And I just refused. That is an area where I just drew a line in the sand. And I did. I said, I have children. I get home to have dinner with them. I am not going to take these meetings.
And one area where I won, was I said, I don't ever take a meeting with Harvey after 3:30 because he's just so incredibly selfish about just making you sit there, which is just part of his power play. And I wasn't going to do it anymore, because my children—that was non-negotiable for me. And I think if I'd done more of that, it might have been better.
- Tina Brown was never sexually harassed by Harvey Weinstein, however in 1998, she began a business partnership with Weinstein founding a new magazine following her success rebooting The New Yorker.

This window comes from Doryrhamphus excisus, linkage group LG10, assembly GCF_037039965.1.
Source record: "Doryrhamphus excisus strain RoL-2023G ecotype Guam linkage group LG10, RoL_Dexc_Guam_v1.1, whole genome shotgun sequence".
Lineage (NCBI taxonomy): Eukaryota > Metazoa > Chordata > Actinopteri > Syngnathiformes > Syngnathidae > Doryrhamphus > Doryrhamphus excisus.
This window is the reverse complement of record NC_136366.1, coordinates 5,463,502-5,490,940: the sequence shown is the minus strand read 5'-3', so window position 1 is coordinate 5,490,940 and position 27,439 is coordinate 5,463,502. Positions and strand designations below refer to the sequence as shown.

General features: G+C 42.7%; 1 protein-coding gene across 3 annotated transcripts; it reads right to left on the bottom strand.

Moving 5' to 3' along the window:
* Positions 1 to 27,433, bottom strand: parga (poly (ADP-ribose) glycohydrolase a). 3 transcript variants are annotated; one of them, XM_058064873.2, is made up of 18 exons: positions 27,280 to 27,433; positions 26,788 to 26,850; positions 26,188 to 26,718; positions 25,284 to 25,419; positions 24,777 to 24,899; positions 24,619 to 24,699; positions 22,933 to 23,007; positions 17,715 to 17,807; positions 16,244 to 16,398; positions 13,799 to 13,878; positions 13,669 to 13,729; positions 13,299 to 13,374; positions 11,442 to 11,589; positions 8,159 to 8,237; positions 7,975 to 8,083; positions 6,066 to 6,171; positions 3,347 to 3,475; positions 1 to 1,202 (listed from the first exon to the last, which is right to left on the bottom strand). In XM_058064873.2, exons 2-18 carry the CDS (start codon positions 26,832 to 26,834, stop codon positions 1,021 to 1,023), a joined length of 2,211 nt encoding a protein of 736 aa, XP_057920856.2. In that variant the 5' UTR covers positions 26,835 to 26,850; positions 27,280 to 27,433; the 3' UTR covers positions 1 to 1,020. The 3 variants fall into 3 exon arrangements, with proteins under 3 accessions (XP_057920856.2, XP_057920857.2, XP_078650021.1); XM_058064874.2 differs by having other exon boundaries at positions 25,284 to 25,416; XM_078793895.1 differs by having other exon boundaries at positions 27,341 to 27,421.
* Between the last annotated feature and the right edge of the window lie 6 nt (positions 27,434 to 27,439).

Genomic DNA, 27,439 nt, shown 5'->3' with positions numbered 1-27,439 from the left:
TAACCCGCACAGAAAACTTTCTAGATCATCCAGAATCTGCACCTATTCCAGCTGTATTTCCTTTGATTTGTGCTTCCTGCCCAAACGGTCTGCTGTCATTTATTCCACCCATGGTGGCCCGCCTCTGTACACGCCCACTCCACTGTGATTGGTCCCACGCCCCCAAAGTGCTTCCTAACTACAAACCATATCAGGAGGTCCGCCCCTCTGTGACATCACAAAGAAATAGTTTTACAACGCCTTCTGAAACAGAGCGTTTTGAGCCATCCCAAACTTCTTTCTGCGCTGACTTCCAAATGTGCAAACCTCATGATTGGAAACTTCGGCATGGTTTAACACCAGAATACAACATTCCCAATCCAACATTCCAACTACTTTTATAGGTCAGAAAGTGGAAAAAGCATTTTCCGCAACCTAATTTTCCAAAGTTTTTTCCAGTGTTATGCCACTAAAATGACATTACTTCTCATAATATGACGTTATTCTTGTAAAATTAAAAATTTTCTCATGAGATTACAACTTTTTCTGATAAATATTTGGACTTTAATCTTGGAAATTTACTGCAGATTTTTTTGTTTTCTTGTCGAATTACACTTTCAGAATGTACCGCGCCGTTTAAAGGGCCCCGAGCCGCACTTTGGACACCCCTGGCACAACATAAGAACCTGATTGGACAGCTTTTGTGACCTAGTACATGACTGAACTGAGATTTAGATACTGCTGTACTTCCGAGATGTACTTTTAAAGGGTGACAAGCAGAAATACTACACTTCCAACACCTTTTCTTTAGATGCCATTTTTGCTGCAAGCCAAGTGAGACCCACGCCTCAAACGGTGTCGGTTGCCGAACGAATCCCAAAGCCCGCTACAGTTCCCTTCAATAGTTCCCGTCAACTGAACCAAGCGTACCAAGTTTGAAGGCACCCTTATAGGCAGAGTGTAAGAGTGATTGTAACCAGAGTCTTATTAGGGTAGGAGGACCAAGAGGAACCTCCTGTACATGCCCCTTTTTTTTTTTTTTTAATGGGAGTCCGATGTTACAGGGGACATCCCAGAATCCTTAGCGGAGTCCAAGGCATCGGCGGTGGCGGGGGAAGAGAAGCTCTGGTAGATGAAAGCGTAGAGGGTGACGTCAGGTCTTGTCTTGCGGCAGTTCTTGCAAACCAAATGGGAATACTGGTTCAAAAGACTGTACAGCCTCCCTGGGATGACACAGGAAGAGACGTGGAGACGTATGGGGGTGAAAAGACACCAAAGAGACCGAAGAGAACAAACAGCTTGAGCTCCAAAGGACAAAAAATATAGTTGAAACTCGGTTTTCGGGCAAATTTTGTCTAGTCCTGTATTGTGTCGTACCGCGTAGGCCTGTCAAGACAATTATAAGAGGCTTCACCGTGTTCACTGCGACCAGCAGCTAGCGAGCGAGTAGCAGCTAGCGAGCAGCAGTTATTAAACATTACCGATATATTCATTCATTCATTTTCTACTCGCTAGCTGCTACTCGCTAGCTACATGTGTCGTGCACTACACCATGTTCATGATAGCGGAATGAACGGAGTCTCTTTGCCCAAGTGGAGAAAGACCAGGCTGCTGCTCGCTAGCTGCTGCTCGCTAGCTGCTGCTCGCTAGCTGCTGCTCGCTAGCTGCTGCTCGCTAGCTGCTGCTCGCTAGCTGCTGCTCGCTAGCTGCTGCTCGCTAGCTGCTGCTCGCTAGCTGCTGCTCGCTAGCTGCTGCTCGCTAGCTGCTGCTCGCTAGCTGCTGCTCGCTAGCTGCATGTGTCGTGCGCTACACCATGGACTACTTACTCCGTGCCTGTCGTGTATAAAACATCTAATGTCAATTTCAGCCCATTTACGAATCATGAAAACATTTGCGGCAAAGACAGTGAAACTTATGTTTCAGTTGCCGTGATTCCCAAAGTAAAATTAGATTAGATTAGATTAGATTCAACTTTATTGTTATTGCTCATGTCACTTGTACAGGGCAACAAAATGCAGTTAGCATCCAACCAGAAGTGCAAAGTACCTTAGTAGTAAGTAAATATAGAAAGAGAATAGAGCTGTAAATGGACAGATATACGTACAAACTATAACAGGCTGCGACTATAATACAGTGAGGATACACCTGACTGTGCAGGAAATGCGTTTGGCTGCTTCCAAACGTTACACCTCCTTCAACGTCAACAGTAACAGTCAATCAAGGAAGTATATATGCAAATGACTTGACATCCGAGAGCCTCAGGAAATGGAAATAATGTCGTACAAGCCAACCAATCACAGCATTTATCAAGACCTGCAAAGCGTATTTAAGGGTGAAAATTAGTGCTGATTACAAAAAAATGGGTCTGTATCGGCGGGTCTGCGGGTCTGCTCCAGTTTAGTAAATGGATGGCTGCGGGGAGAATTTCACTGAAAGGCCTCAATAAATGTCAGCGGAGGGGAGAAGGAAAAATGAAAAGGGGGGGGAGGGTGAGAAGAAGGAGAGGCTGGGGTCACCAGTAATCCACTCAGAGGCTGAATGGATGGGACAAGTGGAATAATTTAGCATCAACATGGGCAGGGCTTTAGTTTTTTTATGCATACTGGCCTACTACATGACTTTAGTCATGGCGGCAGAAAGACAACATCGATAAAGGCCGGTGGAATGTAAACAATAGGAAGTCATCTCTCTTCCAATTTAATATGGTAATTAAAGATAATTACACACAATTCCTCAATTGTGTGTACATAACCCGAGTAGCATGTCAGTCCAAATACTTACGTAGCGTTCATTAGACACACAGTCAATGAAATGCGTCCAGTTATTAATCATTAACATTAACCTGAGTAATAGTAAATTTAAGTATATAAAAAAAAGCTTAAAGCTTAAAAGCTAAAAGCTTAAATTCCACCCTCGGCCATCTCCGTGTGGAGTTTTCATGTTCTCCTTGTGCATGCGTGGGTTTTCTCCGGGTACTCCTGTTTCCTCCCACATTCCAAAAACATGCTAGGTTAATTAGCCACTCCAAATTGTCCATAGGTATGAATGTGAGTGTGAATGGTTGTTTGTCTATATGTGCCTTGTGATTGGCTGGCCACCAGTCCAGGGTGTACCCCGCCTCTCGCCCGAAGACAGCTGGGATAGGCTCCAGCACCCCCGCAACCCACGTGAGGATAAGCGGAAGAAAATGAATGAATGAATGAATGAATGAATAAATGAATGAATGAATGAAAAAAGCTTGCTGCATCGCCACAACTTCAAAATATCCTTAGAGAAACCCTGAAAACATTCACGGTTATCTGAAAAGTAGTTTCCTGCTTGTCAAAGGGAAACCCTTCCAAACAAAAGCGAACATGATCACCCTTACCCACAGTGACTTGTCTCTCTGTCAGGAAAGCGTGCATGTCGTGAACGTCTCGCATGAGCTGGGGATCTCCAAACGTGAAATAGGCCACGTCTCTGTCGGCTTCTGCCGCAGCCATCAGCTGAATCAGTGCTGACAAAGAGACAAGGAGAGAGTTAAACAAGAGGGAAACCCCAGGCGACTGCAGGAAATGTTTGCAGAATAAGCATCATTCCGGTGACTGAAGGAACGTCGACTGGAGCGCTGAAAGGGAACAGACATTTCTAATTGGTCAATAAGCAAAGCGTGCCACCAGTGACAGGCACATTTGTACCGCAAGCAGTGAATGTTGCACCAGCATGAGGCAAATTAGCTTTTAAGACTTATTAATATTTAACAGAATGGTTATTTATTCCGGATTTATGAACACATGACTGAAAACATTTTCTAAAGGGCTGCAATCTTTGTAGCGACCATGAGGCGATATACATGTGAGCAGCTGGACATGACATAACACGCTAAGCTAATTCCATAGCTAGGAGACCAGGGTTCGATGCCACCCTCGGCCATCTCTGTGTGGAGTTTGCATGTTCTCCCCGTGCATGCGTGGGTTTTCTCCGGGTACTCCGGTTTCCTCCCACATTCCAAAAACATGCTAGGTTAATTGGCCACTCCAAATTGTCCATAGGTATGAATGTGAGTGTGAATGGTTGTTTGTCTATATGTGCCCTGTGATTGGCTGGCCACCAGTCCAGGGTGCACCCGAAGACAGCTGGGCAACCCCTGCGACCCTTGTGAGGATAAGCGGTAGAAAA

- She describes the experience as a "colossal mistake" and Weinstein as a brutal bully who abused and humiliated his staff and left Brown shell-shocked. The venture was dropped, and Brown's regret is that she didn't pull the plug as soon as she learned what Weinstein was like behind closed doors.
- Before you get into business with anyone, get to know who they are, advises Brown. Make phone calls to people who have worked with them in the past, and draw a line in the sand so you do not become roped into a bully's world.
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Join multiple Tony and Emmy Award-winning actress Judith Light live on Big Think at 2 pm ET on Monday.
Frequent shopping for single items adds to our carbon footprint.
- A new study shows e-commerce sites like Amazon leave larger greenhouse gas footprints than retail stores.